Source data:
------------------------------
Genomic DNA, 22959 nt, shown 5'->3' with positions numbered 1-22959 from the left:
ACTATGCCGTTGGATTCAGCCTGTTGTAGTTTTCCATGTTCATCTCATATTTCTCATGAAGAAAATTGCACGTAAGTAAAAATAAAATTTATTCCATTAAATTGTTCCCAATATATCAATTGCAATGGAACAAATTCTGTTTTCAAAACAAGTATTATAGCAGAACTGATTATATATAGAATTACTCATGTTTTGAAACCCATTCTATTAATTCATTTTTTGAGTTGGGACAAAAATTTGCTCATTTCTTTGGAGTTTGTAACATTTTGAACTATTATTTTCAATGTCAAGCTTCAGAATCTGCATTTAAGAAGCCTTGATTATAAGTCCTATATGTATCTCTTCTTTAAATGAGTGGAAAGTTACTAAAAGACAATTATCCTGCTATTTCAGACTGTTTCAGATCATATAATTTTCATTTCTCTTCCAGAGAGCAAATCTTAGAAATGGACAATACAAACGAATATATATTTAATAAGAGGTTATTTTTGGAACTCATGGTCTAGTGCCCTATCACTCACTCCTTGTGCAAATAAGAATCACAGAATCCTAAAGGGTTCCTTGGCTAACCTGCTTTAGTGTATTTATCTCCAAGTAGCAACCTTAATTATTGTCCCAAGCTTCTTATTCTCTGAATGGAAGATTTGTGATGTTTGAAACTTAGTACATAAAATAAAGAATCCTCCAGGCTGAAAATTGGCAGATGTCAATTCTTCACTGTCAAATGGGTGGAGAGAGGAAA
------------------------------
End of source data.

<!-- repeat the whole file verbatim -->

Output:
Genomic DNA, 22959 nt, shown 5'->3' with positions numbered 1-22959 from the left:
ACTATGCCGTTGGATTCAGCCTGTTGTAGTTTTCCATGTTCATCTCATATTTCTCATGAAGAAAATTGCACGTAAGTAAAAATAAAATTTATTCCATTAAATTGTTCCCAATATATCAATTGCAATGGAACAAATTCTGTTTTCAAAACAAGTATTATAGCAGAACTGATTATATATAGAATTACTCATGTTTTGAAACCCATTCTATTAATTCATTTTTTGAGTTGGGACAAAAATTTGCTCATTTCTTTGGAGTTTGTAACATTTTGAACTATTATTTTCAATGTCAAGCTTCAGAATCTGCATTTAAGAAGCCTTGATTATAAGTCCTATATGTATCTCTTCTTTAAATGAGTGGAAAGTTACTAAAAGACAATTATCCTGCTATTTCAGACTGTTTCAGATCATATAATTTTCATTTCTCTTCCAGAGAGCAAATCTTAGAAATGGACAATACAAACGAATATATATTTAATAAGAGGTTATTTTTGGAACTCATGGTCTAGTGCCCTATCACTCACTCCTTGTGCAAATAAGAATCACAGAATCCTAAAGGGTTCCTTGGCTAACCTGCTTTAGTGTATTTATCTCCAAGTAGCAACCTTAATTATTGTCCCAAGCTTCTTATTCTCTGAATGGAAGATTTGTGATGTTTGAAACTTAGTACATAAAATAAAGAATCCTCCAGGCTGAAAATTGGCAGATGTCAATTCTTCACTGTCAAATGGGTGGAGAGAGGAAA